Other Multiple Functions                      325                 -           325
                 Total with the Public                $ 43,676       $       (1,644)   $ 42,032

               Not Assigned to Programs:
                Income Security                              218                  -          218
                 Total with the Public                $      218     $            -    $     218

               TOTAL:
                Commerce and Housing Credit           $  (3,058)     $       (3,893)   $  (6,951)
                Community and Regional Development        6,128                  (8)       6,120
                Income Security                          41,911                 (33)      41,878
                Administration of Justice                    64                   -           64
                Other Multiple Functions                    323                  (8)         315
                Financial Statement Eliminations              -                   -            -
               TOTAL:                                 $ 45,368       $      (3,942)    $ 41,426




                                                      68
The following shows HUD’s total cost and earned revenue by budget functional classification for
FY 2013 (dollars in millions):
               Budget Functional Classification       Gross Cost     Earned Revenue    Net Cost
               Intragovernmental:
                 Commerce and Housing Credit          $      946     $       (2,704)   $   (1,758)
                 Community and Regional Development           91                 (6)           85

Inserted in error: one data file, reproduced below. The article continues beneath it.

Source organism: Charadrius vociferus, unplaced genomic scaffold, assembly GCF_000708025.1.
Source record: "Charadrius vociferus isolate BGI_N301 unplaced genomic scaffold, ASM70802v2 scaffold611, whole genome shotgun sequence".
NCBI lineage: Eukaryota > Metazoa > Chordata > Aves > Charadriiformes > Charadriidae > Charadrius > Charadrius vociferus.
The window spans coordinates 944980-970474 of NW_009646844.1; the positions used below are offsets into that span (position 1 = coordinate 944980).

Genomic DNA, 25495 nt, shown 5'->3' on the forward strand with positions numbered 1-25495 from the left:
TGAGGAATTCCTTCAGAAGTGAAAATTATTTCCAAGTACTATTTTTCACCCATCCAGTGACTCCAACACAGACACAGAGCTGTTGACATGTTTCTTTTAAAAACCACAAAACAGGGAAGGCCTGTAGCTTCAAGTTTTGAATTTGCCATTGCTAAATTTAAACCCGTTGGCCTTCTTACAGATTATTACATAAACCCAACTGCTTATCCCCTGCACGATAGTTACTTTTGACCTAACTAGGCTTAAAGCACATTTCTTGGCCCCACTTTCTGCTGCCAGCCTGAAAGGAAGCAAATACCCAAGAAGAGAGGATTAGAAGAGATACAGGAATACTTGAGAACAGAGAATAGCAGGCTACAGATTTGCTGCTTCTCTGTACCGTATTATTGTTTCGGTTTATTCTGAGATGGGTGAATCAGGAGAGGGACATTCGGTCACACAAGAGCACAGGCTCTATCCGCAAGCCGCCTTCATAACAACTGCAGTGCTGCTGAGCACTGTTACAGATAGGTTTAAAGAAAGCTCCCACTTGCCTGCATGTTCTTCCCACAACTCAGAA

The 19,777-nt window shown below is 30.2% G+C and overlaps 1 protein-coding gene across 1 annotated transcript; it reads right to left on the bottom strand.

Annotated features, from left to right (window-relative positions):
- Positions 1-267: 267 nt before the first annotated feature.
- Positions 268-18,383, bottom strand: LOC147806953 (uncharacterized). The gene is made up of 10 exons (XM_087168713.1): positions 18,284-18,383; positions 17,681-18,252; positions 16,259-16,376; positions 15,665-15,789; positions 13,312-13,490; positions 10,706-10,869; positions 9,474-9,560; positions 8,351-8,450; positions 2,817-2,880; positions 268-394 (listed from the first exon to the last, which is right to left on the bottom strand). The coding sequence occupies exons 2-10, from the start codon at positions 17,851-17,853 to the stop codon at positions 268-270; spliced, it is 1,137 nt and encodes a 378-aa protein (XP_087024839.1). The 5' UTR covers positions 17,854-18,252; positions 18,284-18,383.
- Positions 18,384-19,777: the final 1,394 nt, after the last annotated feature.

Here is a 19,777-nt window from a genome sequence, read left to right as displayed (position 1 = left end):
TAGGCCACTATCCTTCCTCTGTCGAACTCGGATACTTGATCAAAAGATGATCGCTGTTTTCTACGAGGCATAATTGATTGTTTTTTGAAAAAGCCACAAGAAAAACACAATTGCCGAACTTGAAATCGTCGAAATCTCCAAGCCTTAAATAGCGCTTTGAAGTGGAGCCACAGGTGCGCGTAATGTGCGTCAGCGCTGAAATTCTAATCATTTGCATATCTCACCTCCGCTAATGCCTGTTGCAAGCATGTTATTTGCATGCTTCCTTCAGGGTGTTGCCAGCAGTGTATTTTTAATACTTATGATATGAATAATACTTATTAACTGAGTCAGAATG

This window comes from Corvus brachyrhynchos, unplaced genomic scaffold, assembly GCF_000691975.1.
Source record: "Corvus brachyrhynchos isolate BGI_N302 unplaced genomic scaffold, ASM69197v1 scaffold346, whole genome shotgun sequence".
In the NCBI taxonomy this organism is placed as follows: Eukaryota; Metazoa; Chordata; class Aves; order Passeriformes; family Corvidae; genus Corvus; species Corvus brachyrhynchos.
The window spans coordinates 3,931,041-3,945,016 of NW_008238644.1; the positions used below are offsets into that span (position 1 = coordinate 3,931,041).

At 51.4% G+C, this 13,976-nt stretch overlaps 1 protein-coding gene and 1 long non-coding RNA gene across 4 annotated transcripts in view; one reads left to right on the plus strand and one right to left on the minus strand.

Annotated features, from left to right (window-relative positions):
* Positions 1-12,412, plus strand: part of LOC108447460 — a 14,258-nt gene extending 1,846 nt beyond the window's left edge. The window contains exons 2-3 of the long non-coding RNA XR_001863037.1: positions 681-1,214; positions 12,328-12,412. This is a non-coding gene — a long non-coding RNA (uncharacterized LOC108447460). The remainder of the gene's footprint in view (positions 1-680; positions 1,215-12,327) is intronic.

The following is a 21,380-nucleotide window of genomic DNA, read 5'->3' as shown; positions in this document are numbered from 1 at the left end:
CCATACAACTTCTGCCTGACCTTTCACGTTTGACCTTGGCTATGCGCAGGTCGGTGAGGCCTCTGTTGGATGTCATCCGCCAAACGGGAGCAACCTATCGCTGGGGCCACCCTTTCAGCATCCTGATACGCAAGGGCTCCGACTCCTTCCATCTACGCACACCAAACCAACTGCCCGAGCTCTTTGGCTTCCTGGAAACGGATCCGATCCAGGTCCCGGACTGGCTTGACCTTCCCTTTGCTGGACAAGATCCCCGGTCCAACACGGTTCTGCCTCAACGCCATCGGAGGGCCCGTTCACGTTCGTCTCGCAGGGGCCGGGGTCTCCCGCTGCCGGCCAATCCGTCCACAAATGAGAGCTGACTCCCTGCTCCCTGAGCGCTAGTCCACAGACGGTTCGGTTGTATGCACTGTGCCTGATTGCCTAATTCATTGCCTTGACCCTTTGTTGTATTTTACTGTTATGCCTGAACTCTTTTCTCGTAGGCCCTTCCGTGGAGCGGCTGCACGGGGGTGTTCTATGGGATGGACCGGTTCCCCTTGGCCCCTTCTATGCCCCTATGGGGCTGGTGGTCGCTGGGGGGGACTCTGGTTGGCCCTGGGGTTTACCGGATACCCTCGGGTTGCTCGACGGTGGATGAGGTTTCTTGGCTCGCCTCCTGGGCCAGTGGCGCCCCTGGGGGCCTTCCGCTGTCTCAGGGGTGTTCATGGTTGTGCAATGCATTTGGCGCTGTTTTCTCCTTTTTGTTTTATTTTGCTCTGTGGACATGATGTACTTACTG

Income Security                             446                (12)          434
                 Other Multiple Functions                     (3)                (2)           (5)
                 Financial Statement Eliminations     $       (3)    $            3    $        -
                 Total Intragovernmental                    1,477            (2,721)       (1,244)
               With the Public:
                Commerce and Housing Credit           $    (7,084)   $       (1,396)   $   (8,480)
                Community and Regional Development          5,794                (1)        5,793
                Income Security                            41,657               (10)       41,647
                Administration of Justice                      72                 -            72
                Other Multiple Functions                      374                 -           374
                 Total with the Public                $ 40,813       $       (1,407)   $ 39,406

               Not Assigned to Programs:
                Income Security                              200                  -          200
                 Total with the Public                $      200     $            -    $     200

               TOTAL:
                Commerce and Housing Credit           $  (6,138)     $       (4,100)   $ (10,238)
                Community and Regional Development        5,885                  (7)       5,878
                Income Security                          42,303                 (22)      42,281
                Administration of Justice                    72                   -           72
                Other Multiple Functions                    371                  (2)         369
                Financial Statement Eliminations             (3)                  3            -
               TOTAL:                                 $ 42,490       $      (4,128)    $ 38,362


Note 22: Expenditures by Strategic Goals
As HUD updated its Strategic Plan to address the economic and community development issues
the nation is facing, five Strategic Goals were identified. This note presents the expenditures
incurred by HUD’s various programs in achieving these goals. A description of each Strategic
Goal is presented below and additional information is found in the Strategic Plan section of the
AFR.
Goal 1: Strengthen the nation’s housing market to bolster the economy and protect consumers
Goal 2: Meet the need for quality affordable rental homes